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Is traditional dating dead in college?

By Elicia Mailhiot
On October 18, 2011

  • Sam Canney and Lauren Cabanaw demonstrate a dating scene. Photo Journalism Class Photo Illustration by Emma Rudnick

You shower, dress up, and practice your smile in the mirror. You sit at the window waiting anxiously for a car to arrive. You're going on a real date, but these days you're an exception.

College students are ditching traditional courting for a more relaxed approach to relationships. Our generation is causing the death of dating.

Dating has been replaced with "hanging out" and hooking up. Sophomore Josh Booker says that dating is becoming an idea of the past.

"I've been on three real dates since I started college. None of them ended in relationships. I think it depends on the person. There are still some chivalrous guys that believe in dating," he said.

Linda Olson is a sociology and women's and gender studies professor at Castleton. She is also chair of the CHANGE coalition and warns of the dangers of leaving dating behind and taking the more common form of socialization in college: hooking up.  She explained how women are often the lesser partners in these "friends with benefits" situations.

"Hooking up is based on a male notion of sex. Women who engage in hook ups, often times report not having an orgasm. Men almost always do," she said.

In his novel Guyland, Michael Kimmel claims that "Women report an orgasm 34 percent of the time; the men report that the women had an orgasm 58 percent of the time."

"There seems to be a disconnect here… Women are faking it. There needs to be communication about sex and what pleasures us," said Olson.

What are the benefits to dating before jumping in the sack?

Trust and respect is key, according to new CHANGE Coordinator Amy Bremel.

"The biggest benefit I would say is knowing that person; it's also a friendship. You know that person's goals and dreams and wants. Otherwise it makes them essentially a stranger," she said.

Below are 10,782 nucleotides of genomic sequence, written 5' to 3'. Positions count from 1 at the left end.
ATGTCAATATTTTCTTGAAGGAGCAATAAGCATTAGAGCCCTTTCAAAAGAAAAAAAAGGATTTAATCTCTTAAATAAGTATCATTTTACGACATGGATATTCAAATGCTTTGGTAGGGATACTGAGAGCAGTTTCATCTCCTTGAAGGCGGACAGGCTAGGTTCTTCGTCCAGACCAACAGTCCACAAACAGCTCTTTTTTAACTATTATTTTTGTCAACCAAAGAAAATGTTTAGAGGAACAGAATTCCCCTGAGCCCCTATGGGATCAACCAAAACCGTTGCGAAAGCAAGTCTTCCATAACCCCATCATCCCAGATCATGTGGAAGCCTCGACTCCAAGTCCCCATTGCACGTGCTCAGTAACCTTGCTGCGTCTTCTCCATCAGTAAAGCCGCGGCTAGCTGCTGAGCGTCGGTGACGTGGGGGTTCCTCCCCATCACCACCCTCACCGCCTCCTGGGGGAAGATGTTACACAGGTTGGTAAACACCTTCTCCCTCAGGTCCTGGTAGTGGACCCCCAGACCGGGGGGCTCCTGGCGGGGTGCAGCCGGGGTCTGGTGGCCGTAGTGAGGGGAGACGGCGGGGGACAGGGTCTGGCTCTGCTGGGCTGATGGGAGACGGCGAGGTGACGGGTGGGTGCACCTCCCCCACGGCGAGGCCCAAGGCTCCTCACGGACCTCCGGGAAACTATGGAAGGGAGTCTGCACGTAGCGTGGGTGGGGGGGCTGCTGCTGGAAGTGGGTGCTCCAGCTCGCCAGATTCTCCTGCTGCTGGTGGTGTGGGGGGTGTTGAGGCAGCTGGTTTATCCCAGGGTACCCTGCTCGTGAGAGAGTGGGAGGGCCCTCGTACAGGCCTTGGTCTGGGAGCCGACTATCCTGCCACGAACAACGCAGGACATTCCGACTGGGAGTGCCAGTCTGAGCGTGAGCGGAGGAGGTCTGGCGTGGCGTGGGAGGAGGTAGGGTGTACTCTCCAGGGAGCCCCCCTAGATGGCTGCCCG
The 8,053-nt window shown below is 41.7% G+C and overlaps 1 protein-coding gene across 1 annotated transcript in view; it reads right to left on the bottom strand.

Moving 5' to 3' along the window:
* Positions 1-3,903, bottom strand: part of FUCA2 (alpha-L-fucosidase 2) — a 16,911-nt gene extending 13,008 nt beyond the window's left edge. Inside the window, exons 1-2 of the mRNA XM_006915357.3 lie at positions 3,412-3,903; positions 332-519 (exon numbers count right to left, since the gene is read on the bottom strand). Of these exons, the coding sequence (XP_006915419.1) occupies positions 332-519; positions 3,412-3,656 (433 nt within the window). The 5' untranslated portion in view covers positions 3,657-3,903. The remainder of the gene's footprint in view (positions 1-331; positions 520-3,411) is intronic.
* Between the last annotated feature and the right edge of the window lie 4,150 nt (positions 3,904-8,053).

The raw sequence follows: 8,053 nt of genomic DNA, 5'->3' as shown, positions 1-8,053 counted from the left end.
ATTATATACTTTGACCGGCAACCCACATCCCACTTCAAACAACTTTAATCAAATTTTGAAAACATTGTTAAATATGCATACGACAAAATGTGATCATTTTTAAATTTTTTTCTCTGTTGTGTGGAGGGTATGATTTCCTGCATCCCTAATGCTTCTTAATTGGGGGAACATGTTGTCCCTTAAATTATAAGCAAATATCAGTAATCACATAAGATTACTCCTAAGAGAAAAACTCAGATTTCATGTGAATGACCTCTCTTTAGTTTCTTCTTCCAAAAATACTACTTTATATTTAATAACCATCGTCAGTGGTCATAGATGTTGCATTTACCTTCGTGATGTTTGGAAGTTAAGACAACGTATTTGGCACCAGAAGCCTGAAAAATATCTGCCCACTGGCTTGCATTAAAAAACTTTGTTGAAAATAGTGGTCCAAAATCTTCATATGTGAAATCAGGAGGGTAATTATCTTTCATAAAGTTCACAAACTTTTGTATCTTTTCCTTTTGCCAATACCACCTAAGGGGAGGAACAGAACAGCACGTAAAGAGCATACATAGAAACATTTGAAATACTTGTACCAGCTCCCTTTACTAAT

Women are more likely to initiate relationships, according to Olson. But many females are opting out of dating. Sophomore Kaylee Pinson is one of these women.

"I haven't been on one since I've been in college. I wanted to have a good time and live it up last year," she said.

Olson believes that alcohol is partially to blame and that these types of relationships can make female students targets for both physically and emotionally abusive situations. Bremel believes technology makes it easier to form relationships, but not in the most positive way.

"Technology allows us to go away from face-to-face communication. You can say things in a text or e-mail that you wouldn't say to people's faces. It can remove those emotions," said Bremel.

But there is still hope.

Randy Babineau graduated from Castleton in 2010. While he was here he became the first captain of the college's football team, but he also met his girlfriend, senior Marisse Lorenz.

"We liked each other, so we started hanging out more. Our first date was sandwiches and a hike to this look-out spot, except we got yelled at because it was private property," he said.

Despite a first date failure, Babineau and Lorenz have been together for three years- and they still go out on "real" dates.    

Whether you prefer a hook up or are too afraid to have the relationship talk with the guy you're hanging out with, there are clearly benefits to risking rejection and forming a relationship rather than risking your mental and physical health for a one night stand or long term "cuddle buddy," according to studies like the one conducted in 2001 by the Independent Women's Forum titled "Hooking up, Hanging Out, and Hoping for Mr. Right: College Women on Dating and Mating Today."

Your future husband or wife will thank you. 

 


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